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  • Tapestry: The Music

    Technique:
    tapestry
    Dimensions:
    377x456 cm

Tapestry: The Music

Flanders, Second half of the 17th century

This tapestry is one of The Seven Arts series, the cartoons for which were produced and then engraved by the Antwerp artist Cornelis Schut (1597-1655). The series was very popular and repeatedly produced in Bruges workshops - as we know from surviving tapestries bearing the mark of this city - with three different versions of the borders. The borders on the five tapestries from the series in the Hermitage have male and female figures in complicated poses, and children with cornucopias, which are unlike the borders on true products of Bruges. In the centre of the upper border is a cartouche with the inscription: Artes Deprifit bellum agvibus sustinatus ("War oppresses the arts which support it"), also designed by Cornelis Schut. Brussels archives record that in 1661 Jan Leyniers (1628-1687) was accorded the right to produce this series, and it is possible that the Hermitage tapestries should be seen as his work. This allows us to date the tapestries to the second half of the 17th century. Another argument in favour of a Brussels origin is the difference in colour to works by Bruges masters, the latter tending to be characterized by a daring combination of bright lilacs, violets and purples not found in Brussels products.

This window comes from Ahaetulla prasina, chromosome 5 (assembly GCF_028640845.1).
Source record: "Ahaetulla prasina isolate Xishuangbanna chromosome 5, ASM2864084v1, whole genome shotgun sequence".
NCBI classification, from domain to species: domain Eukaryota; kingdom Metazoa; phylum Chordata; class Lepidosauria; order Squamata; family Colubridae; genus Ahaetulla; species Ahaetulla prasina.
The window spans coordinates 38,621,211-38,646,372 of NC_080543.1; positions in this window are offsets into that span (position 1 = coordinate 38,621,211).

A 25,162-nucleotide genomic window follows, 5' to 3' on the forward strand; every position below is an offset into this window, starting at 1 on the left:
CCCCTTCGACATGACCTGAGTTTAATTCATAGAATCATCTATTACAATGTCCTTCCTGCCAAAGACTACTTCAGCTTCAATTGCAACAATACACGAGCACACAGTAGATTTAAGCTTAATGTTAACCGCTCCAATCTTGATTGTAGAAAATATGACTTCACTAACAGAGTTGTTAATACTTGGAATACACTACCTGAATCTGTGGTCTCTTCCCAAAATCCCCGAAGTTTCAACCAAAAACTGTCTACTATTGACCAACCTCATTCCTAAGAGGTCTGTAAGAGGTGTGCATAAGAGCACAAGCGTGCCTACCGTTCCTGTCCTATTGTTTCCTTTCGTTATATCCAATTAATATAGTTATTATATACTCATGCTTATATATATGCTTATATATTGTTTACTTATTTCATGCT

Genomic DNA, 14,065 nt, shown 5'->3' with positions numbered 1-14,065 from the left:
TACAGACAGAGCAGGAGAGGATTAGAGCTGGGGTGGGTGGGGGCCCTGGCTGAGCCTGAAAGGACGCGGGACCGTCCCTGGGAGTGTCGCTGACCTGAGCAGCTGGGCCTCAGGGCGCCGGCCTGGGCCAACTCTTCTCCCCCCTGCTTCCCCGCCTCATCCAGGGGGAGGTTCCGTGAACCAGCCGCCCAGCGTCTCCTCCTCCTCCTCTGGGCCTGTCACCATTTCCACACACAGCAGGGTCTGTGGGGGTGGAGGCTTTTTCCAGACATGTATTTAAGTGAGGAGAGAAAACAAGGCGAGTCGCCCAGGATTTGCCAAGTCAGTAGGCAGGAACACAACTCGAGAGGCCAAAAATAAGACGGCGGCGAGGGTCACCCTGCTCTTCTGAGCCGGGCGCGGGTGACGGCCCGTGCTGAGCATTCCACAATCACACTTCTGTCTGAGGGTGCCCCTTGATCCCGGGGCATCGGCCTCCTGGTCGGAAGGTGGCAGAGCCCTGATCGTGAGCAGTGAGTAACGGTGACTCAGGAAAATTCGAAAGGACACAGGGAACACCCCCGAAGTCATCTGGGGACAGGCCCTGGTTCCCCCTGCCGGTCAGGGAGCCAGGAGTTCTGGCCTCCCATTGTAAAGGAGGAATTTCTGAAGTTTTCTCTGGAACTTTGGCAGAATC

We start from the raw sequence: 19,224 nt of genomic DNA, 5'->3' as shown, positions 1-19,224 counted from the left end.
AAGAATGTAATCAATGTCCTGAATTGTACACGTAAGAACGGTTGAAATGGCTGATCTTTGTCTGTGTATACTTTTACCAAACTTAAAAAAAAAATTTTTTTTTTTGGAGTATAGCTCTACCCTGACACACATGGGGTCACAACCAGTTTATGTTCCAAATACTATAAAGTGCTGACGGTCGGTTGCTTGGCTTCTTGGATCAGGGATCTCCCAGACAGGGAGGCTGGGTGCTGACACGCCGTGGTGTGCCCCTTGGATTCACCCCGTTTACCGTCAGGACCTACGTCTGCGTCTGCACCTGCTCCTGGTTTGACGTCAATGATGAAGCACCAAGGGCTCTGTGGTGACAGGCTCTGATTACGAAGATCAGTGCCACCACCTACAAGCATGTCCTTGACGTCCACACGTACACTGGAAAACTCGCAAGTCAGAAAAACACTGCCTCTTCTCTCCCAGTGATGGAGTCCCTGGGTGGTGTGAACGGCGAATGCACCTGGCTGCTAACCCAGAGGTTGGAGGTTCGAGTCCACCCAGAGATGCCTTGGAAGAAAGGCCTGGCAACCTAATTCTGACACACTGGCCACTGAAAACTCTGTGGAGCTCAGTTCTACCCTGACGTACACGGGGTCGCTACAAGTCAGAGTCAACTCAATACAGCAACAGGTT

Title:

Tapestry: The Music

Place of creation:

Material:

Technique:

tapestry

Dimensions:

377x456 cm

Acquisition date:

Originally in the A.L. Stieglitz Museum of Decorative and Applied Arts

Inventory Number:

Т-2947

Collection:

Subcollection: